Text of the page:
Ethnobotanical International Visions & Strategies

Technical support and resource services for medicinal plants

EIVS is a company providing management, technical support and resource services associated with the agriculture, scientific and commercial sectors of the medicinal plant industry.

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Problems with World Production of Medicinal Plants

Which countries are involved in the medicinal plant trade?

With their ancient heritage of traditional herbal-based medicines China and India are two of the world’s largest producers for medicinal plants. Other major producers of medicinal plants include the United States, Germany, Bulgaria, Poland, Japan, Madagascar and Sudan.

What are the Current Problems?

There are a number of problems associated with the medicinal plants industry. Some of them are global concerns and many of them are specific to countries and local cultures. Overall there are two main problems world-wide in the industry; adulteration and cleanliness.

Agricultural output can be reduce by two primary factors; natural or man-made. Examples of these factors are drought, storm damage, floods and political instability. As these unforeseeable problems are associated with all forms of agriculture they will not be addressed in this short essay, rather we will focus on the main problems specific to the medicinal plant industry.

Problems with medicinal plants grown in India, China and Africa

- Toxic residue (fecal matter, bacterial, etc.)
- Industrial residue (kerosene, diesel, heavy metals, etc.)
- Incorrect botanical species
- Irregular supply
- Low price for farmers / high prices for buyers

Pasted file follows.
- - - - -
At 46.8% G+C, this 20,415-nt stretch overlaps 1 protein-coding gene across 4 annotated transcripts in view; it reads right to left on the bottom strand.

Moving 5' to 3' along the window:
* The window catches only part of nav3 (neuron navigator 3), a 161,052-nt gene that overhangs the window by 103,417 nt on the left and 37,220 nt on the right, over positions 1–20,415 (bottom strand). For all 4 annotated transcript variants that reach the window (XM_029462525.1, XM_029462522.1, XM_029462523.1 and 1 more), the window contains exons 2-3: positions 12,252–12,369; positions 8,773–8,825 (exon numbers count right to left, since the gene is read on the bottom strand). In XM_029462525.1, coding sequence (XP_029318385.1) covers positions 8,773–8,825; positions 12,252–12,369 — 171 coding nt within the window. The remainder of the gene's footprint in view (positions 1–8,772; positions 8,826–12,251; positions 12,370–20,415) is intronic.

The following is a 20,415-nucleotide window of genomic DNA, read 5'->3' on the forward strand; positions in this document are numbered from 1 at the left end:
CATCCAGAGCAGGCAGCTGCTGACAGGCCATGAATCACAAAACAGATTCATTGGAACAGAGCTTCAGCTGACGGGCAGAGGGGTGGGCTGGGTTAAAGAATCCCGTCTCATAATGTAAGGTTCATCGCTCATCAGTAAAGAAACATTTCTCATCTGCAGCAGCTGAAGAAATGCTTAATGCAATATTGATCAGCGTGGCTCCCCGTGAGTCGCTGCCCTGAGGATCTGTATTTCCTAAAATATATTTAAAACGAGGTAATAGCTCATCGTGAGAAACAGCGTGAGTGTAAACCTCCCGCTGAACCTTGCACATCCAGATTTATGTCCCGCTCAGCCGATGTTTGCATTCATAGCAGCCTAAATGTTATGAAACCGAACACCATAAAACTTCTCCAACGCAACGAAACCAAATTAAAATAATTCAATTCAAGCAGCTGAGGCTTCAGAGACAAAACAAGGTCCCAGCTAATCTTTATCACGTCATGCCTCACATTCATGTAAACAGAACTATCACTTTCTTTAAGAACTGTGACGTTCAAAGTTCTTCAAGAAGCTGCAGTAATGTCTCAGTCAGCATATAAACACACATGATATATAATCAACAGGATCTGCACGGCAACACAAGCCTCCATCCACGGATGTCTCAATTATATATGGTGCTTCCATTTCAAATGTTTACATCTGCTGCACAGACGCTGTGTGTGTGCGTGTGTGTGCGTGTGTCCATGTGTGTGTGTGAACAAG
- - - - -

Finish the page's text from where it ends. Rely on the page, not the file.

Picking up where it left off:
Each of these subjects represents problems on a cultural, sociological level. Usually what happens when Western organizations approach these kinds of situations it compartmentalizes the issues; for example, to only see the economic aspect and ignore the population drain on the area. As medicinal plants are a part of long ethological traditions in health care it is much more difficult to separate them from the culture than is often done with food agriculture. Most medicinal plants have some cultural value aside from their medicinal qualities.

When the ethological relationship to the plants is lost the respect of the plant as a healing agent is lost. Concretely this translates into abuse to the raw material. This directly results into economic loss. If the plant is toxic it can’t be sold, or if it is sold, it will be tested at some point and the customer (laboratory or company) will be very unhappy and stop buying crops from that supplier. Hence, one of the major problems in this industry is that the cultural, sociological link of the people to their land and traditions is breaking apart or already broken.

Part of EIVS’s management role is to help restore the traditional use / respect of medicinal plants on a cultural level. This needs to be done hand in hand with the development of renewable energy and agriculture in order to assure long term sustainability.

The harvester of wild species is being destroyed by numerous middlemen and brokers. These same wild harvesters are also part of the problem. For example, in South America, plants are usually harvested by untrained locals using only the common name of the plant. They are generally poor fishermen, farmers, peasants and squatters trying to feed their families. This means sometimes 3 or 4 different species of plants are harvested and sold as the same plant of commerce without proper identification or species verification. Thus, adulteration of plants is often done – not out of ignorance – but out of economic need.

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Overview of problems with world production of medicinal plants